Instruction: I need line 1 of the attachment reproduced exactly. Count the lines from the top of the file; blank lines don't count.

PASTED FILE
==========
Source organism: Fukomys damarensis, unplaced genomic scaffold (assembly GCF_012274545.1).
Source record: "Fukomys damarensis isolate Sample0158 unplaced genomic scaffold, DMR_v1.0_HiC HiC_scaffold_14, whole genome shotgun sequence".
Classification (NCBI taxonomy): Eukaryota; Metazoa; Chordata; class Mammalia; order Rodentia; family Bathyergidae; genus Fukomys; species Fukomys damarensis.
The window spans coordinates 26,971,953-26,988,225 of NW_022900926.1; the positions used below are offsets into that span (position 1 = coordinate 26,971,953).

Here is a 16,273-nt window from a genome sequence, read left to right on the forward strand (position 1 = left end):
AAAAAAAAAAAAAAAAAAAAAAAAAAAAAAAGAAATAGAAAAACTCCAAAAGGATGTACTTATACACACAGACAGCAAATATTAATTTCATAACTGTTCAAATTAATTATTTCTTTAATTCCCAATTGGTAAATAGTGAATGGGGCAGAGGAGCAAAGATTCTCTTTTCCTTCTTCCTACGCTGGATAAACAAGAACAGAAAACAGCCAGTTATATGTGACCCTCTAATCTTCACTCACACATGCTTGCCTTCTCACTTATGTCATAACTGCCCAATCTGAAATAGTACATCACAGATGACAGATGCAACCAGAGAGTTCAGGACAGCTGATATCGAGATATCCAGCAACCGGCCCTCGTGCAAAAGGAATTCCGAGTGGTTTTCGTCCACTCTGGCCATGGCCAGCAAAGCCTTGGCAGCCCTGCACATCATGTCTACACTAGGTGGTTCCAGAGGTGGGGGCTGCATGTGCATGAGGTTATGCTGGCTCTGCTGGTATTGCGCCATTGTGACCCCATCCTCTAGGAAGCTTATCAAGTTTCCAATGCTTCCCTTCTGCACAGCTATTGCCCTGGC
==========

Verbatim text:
Source organism: Fukomys damarensis, unplaced genomic scaffold (assembly GCF_012274545.1).